Feature: What Record Store Day Means To Me

So here we are, on the eve of another bi-annual Record Store Day, and I take time to reflect on what record stores mean to me. I am a product driven person. I do not look forward to some sort of “technologically advanced” future, where all music is bought/sold/traded/acquired in the format of just a file. Or download card. I hear of people THROWING away their hard copies after ripping them to their computer and it makes me ill. Physically. Ill. I refuse to pay for 1’s and 0’s. I will not. I want something tangible in my hand and that’s that.

As a former record store owner, the arrival of this day, now twice a year, makes me nostalgic for my old store. “It’s easy” proclaimed my old friend and former record store owner (Last Wax) himself the late Kelly Parker. “It’s easy”. Those words still ring in my memory as if it was yesterday, and were the solidifying words that made me decide to open my own. It had been a dream of mine in high school to own a store, to be surrounded by the music I wanted to sell, and by the people who wanted to buy said music. “It’s easy”. They still hang right there, as if we were still in his living room on a cold early January evening. He never said it would be so expensive.

Being a creature of product, there wasn’t any way I was putting my collection in the store. No way. I had no idea this was how most record stores really started. Which is why I opened Slacker Kingdom with a 1/10th full store (and that’s being generous). I remember the week leading up to my initial opening day. It was a dreary rainy day and the UPS carrier brought me my first box of Caroline Distribution titles. One box. A $600 check later, and I knew I was in deep. Oh God, I thought, what have I done? There were some great titles in that box, just not nearly enough to look impressive. So I did what any novice merchandiser would do: spread them out, face everything I could, and hope it looked fuller than it was. And I did a mediocre job of it.

As time wore on, my inventory grew, and within 4 months or so, it was looking like a real store. I was happy, but still broke. This would be the same story for all 20 months I kept it open. Burnout hit fairly soon, as I was the only real employee, besides my one friend, Sean Brown, who volunteered from time to time so I could do something else for a change. He got a whopping 10% discount for his troubles. I could seriously never repay him for his help.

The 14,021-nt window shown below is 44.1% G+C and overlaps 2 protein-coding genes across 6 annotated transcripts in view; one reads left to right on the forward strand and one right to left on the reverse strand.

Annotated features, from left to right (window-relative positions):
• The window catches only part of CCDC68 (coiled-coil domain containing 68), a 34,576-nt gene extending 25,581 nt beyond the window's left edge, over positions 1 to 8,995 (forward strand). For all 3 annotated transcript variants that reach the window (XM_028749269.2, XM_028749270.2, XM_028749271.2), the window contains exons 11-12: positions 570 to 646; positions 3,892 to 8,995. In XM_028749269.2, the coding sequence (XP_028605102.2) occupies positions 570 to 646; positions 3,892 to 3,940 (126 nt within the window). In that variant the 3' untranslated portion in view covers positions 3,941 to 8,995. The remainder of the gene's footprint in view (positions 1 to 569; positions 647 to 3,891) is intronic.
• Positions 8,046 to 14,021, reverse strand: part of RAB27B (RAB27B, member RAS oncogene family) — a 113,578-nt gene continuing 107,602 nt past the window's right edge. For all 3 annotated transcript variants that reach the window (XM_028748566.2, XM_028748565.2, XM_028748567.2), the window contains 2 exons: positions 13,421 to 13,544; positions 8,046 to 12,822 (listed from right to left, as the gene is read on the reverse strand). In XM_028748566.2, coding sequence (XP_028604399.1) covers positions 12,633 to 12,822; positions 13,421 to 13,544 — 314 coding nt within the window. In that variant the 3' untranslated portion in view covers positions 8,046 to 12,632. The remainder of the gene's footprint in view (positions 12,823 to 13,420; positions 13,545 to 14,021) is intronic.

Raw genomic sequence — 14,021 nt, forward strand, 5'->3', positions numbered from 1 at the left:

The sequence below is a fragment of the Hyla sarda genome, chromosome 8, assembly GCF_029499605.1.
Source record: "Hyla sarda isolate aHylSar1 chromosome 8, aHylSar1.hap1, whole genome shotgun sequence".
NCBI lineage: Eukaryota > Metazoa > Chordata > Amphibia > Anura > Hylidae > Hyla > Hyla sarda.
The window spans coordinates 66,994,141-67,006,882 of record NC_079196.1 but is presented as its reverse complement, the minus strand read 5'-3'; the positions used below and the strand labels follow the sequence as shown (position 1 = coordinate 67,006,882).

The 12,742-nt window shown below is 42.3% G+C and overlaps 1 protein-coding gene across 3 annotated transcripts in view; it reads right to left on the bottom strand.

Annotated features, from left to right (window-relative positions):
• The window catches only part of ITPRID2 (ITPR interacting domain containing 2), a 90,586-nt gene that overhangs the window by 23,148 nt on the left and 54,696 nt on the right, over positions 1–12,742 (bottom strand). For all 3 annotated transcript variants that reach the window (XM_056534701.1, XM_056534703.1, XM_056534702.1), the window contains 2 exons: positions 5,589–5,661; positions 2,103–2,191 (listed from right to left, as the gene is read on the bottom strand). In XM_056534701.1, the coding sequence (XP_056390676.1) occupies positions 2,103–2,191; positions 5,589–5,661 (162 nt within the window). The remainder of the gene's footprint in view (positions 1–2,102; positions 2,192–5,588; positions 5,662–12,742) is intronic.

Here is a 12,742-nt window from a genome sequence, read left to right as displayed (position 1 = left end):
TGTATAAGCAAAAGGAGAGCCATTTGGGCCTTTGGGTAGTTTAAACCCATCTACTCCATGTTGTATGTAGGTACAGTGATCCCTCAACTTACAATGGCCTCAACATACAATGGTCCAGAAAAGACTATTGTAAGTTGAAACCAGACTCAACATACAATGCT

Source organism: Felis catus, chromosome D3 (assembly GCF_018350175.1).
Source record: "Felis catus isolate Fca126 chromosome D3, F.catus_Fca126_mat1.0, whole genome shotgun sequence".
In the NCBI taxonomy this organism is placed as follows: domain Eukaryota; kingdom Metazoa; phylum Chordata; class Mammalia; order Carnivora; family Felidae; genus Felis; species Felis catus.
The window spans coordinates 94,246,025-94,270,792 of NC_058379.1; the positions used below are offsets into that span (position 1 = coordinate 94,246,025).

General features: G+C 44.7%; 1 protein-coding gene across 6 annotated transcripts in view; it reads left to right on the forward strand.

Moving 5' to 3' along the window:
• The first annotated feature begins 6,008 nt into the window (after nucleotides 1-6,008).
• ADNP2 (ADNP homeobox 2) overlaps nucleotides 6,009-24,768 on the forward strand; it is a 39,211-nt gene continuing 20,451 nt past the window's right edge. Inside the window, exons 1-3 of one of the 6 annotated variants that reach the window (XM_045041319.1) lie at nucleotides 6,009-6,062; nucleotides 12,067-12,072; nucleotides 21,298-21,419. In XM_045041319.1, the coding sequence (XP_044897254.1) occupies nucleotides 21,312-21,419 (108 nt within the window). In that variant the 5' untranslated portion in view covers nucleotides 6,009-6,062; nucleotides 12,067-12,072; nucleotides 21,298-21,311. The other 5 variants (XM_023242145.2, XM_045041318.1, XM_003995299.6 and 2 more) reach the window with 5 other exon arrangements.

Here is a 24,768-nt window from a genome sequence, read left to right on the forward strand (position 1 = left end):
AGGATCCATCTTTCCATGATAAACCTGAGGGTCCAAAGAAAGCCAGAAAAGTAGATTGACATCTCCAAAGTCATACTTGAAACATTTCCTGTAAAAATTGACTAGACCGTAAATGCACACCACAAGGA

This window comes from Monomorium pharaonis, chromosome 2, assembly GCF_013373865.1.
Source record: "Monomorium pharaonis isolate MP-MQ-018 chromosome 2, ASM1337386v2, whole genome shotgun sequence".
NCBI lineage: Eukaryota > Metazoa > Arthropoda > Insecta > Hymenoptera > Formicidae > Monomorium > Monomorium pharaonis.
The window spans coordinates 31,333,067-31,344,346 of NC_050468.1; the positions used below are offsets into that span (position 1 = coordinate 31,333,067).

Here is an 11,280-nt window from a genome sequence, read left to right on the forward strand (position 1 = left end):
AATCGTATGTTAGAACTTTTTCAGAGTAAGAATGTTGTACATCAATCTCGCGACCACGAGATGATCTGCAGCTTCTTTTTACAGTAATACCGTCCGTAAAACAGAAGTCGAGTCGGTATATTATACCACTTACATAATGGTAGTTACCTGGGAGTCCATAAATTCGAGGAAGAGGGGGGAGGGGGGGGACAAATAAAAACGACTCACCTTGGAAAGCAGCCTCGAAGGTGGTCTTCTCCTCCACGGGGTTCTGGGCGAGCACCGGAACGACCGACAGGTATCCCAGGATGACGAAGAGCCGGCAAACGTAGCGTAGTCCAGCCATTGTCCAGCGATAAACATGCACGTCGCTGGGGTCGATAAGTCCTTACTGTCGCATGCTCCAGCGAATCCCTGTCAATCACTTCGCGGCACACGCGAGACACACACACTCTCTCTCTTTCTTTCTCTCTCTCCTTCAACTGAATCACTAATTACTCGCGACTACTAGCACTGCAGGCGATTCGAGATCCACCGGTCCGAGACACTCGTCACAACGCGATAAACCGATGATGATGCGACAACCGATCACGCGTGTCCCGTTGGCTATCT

But again, I was living my dream, and I was happy I had taken the leap. The entire basis for my clientele was based around the nightclub Mad Hatter’s being just down the block, I knew I would have a built in clientele as long as they were there. In the Winter of 1994, though, they decided to take on a bigger space, re-envisioning Mad Hatters as The Engine Room. Therefore I moved accordingly. On paper and in theory, this was my best move; I could move into a section of The Engine Room building and cut my overhead well in half. Perfect. Hindsight being 20/20, this wasn’t a good move. The area in which The Engine Room was moving had nearly zero foot traffic or traffic period. People had to make special trips to the club or the store and only for the sole purpose of going to either destination. Burnout had fully set in at the new location, and my hours were sketchy at best. The newly christened Record Lounge opened in February 1995, and would hold onto life for another 8 months as sales leveled and never climbed upward. I decided to let it go on my own terms and not drive it fully into the ground. It was finished.

I miss my record store ownership days. At the time, there wasn’t a celebration for independent record stores. It was a fend for yourself attitude versus big box stores that were honing in on indie stores titles and slashing them as loss leaders. This would be where the majority of us would lose the war.

So please, be sure to take advantage of Record Store Day, get out there to your local indie retailer and let your dollars do the talking. And as a whole, let’s make every day Record Store Day. They need your business, they need your patronage, and they need your support.

Advertisements

~ by thesynaptic on April 15, 2011.

One Response to “Feature: What Record Store Day Means To Me”

  1. That’s a huge collection! Any way I could use the image from your article for a blog article advertisement about Album Art History? Please feel free to email me if so.

Leave a Reply

Fill in your details below or click an icon to log in:

WordPress.com Logo

You are commenting using your WordPress.com account. Log Out / Change )

Twitter picture

You are commenting using your Twitter account. Log Out / Change )

Facebook photo

You are commenting using your Facebook account. Log Out / Change )

Google+ photo

You are commenting using your Google+ account. Log Out / Change )

Connecting to %s

 
%d bloggers like this: